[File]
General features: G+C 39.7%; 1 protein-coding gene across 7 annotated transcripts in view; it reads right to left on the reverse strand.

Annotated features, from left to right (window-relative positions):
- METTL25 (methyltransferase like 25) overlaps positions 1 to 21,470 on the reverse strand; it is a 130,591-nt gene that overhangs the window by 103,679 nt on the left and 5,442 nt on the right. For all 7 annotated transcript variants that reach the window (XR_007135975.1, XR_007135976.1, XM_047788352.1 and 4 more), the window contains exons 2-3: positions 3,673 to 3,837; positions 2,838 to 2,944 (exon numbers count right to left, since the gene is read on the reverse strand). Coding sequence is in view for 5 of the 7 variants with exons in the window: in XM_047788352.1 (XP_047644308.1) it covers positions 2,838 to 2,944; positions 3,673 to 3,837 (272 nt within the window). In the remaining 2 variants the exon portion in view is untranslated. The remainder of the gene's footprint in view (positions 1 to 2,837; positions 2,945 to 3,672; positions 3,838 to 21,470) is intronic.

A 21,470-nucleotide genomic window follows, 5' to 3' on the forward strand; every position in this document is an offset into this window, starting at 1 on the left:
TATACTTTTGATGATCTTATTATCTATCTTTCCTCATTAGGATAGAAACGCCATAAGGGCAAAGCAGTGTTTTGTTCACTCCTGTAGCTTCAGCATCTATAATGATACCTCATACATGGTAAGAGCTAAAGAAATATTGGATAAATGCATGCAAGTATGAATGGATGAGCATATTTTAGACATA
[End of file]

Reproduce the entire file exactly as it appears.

General features: G+C 39.7%; 1 protein-coding gene across 7 annotated transcripts in view; it reads right to left on the reverse strand.

Annotated features, from left to right (window-relative positions):
- METTL25 (methyltransferase like 25) overlaps positions 1 to 21,470 on the reverse strand; it is a 130,591-nt gene that overhangs the window by 103,679 nt on the left and 5,442 nt on the right. For all 7 annotated transcript variants that reach the window (XR_007135975.1, XR_007135976.1, XM_047788352.1 and 4 more), the window contains exons 2-3: positions 3,673 to 3,837; positions 2,838 to 2,944 (exon numbers count right to left, since the gene is read on the reverse strand). Coding sequence is in view for 5 of the 7 variants with exons in the window: in XM_047788352.1 (XP_047644308.1) it covers positions 2,838 to 2,944; positions 3,673 to 3,837 (272 nt within the window). In the remaining 2 variants the exon portion in view is untranslated. The remainder of the gene's footprint in view (positions 1 to 2,837; positions 2,945 to 3,672; positions 3,838 to 21,470) is intronic.

A 21,470-nucleotide genomic window follows, 5' to 3' on the forward strand; every position in this document is an offset into this window, starting at 1 on the left:
TATACTTTTGATGATCTTATTATCTATCTTTCCTCATTAGGATAGAAACGCCATAAGGGCAAAGCAGTGTTTTGTTCACTCCTGTAGCTTCAGCATCTATAATGATACCTCATACATGGTAAGAGCTAAAGAAATATTGGATAAATGCATGCAAGTATGAATGGATGAGCATATTTTAGACATA